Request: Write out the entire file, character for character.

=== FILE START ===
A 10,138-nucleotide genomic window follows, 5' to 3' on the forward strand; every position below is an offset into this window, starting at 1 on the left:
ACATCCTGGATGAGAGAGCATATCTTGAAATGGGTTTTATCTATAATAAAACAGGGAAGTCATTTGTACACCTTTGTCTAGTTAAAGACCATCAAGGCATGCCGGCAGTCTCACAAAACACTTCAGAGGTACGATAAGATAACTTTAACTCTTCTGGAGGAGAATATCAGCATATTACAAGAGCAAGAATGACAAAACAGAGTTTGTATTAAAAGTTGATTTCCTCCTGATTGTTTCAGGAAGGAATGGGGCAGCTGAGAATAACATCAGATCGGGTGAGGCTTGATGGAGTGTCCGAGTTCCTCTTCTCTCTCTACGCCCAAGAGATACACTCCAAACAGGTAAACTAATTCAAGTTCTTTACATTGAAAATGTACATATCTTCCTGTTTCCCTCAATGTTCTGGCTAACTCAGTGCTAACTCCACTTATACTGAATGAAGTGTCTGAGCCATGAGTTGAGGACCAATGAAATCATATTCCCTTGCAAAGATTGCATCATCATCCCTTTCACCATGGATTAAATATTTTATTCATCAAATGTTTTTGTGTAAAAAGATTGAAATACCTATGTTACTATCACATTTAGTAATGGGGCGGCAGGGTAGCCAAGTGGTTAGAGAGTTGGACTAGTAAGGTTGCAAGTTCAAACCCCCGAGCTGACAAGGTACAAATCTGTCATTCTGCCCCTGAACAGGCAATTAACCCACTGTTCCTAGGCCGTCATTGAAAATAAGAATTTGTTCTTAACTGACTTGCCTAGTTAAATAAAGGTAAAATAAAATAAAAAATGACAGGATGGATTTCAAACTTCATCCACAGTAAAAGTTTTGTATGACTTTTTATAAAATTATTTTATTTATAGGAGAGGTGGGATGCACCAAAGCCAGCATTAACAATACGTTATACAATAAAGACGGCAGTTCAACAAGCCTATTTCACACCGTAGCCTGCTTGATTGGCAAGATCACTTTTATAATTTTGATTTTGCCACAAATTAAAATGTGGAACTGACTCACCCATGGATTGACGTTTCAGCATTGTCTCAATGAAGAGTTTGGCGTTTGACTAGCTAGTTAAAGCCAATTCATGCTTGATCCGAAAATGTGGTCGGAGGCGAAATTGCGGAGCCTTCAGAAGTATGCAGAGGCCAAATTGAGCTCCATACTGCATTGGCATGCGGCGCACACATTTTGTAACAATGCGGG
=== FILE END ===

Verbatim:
A 10,138-nucleotide genomic window follows, 5' to 3' on the forward strand; every position below is an offset into this window, starting at 1 on the left:
ACATCCTGGATGAGAGAGCATATCTTGAAATGGGTTTTATCTATAATAAAACAGGGAAGTCATTTGTACACCTTTGTCTAGTTAAAGACCATCAAGGCATGCCGGCAGTCTCACAAAACACTTCAGAGGTACGATAAGATAACTTTAACTCTTCTGGAGGAGAATATCAGCATATTACAAGAGCAAGAATGACAAAACAGAGTTTGTATTAAAAGTTGATTTCCTCCTGATTGTTTCAGGAAGGAATGGGGCAGCTGAGAATAACATCAGATCGGGTGAGGCTTGATGGAGTGTCCGAGTTCCTCTTCTCTCTCTACGCCCAAGAGATACACTCCAAACAGGTAAACTAATTCAAGTTCTTTACATTGAAAATGTACATATCTTCCTGTTTCCCTCAATGTTCTGGCTAACTCAGTGCTAACTCCACTTATACTGAATGAAGTGTCTGAGCCATGAGTTGAGGACCAATGAAATCATATTCCCTTGCAAAGATTGCATCATCATCCCTTTCACCATGGATTAAATATTTTATTCATCAAATGTTTTTGTGTAAAAAGATTGAAATACCTATGTTACTATCACATTTAGTAATGGGGCGGCAGGGTAGCCAAGTGGTTAGAGAGTTGGACTAGTAAGGTTGCAAGTTCAAACCCCCGAGCTGACAAGGTACAAATCTGTCATTCTGCCCCTGAACAGGCAATTAACCCACTGTTCCTAGGCCGTCATTGAAAATAAGAATTTGTTCTTAACTGACTTGCCTAGTTAAATAAAGGTAAAATAAAATAAAAAATGACAGGATGGATTTCAAACTTCATCCACAGTAAAAGTTTTGTATGACTTTTTATAAAATTATTTTATTTATAGGAGAGGTGGGATGCACCAAAGCCAGCATTAACAATACGTTATACAATAAAGACGGCAGTTCAACAAGCCTATTTCACACCGTAGCCTGCTTGATTGGCAAGATCACTTTTATAATTTTGATTTTGCCACAAATTAAAATGTGGAACTGACTCACCCATGGATTGACGTTTCAGCATTGTCTCAATGAAGAGTTTGGCGTTTGACTAGCTAGTTAAAGCCAATTCATGCTTGATCCGAAAATGTGGTCGGAGGCGAAATTGCGGAGCCTTCAGAAGTATGCAGAGGCCAAATTGAGCTCCATACTGCATTGGCATGCGGCGCACACATTTTGTAACAATGCGGG